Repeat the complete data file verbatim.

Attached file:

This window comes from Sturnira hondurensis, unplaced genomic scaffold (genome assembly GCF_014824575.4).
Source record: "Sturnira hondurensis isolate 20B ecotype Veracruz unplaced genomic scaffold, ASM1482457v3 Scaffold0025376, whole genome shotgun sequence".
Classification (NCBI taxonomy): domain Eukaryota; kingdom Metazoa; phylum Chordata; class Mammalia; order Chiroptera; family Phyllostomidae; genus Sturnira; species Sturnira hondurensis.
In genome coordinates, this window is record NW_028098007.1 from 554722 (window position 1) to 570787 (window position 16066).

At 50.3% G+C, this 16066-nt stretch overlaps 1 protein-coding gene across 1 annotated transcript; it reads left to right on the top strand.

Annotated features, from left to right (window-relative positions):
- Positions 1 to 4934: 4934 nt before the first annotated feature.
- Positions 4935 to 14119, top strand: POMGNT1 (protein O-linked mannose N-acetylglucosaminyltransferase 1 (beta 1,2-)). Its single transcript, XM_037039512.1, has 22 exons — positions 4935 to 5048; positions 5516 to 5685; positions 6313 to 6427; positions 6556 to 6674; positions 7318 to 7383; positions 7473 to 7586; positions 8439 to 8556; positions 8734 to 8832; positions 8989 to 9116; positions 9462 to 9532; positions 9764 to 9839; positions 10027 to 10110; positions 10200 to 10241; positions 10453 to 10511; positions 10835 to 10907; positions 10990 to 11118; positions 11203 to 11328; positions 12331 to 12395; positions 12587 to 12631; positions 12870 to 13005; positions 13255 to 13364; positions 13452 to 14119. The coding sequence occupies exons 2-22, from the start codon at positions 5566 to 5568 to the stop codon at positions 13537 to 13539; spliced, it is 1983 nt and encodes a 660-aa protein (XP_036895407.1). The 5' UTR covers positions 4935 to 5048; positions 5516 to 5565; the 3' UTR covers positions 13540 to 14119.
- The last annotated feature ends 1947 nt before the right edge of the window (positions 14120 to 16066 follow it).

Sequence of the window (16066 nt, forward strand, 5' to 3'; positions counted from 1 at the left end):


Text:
This window comes from Sturnira hondurensis, unplaced genomic scaffold (genome assembly GCF_014824575.4).
Source record: "Sturnira hondurensis isolate 20B ecotype Veracruz unplaced genomic scaffold, ASM1482457v3 Scaffold0025376, whole genome shotgun sequence".
Classification (NCBI taxonomy): domain Eukaryota; kingdom Metazoa; phylum Chordata; class Mammalia; order Chiroptera; family Phyllostomidae; genus Sturnira; species Sturnira hondurensis.
In genome coordinates, this window is record NW_028098007.1 from 554722 (window position 1) to 570787 (window position 16066).

At 50.3% G+C, this 16066-nt stretch overlaps 1 protein-coding gene across 1 annotated transcript; it reads left to right on the top strand.

Annotated features, from left to right (window-relative positions):
- Positions 1 to 4934: 4934 nt before the first annotated feature.
- Positions 4935 to 14119, top strand: POMGNT1 (protein O-linked mannose N-acetylglucosaminyltransferase 1 (beta 1,2-)). Its single transcript, XM_037039512.1, has 22 exons — positions 4935 to 5048; positions 5516 to 5685; positions 6313 to 6427; positions 6556 to 6674; positions 7318 to 7383; positions 7473 to 7586; positions 8439 to 8556; positions 8734 to 8832; positions 8989 to 9116; positions 9462 to 9532; positions 9764 to 9839; positions 10027 to 10110; positions 10200 to 10241; positions 10453 to 10511; positions 10835 to 10907; positions 10990 to 11118; positions 11203 to 11328; positions 12331 to 12395; positions 12587 to 12631; positions 12870 to 13005; positions 13255 to 13364; positions 13452 to 14119. The coding sequence occupies exons 2-22, from the start codon at positions 5566 to 5568 to the stop codon at positions 13537 to 13539; spliced, it is 1983 nt and encodes a 660-aa protein (XP_036895407.1). The 5' UTR covers positions 4935 to 5048; positions 5516 to 5565; the 3' UTR covers positions 13540 to 14119.
- The last annotated feature ends 1947 nt before the right edge of the window (positions 14120 to 16066 follow it).

Sequence of the window (16066 nt, forward strand, 5' to 3'; positions counted from 1 at the left end):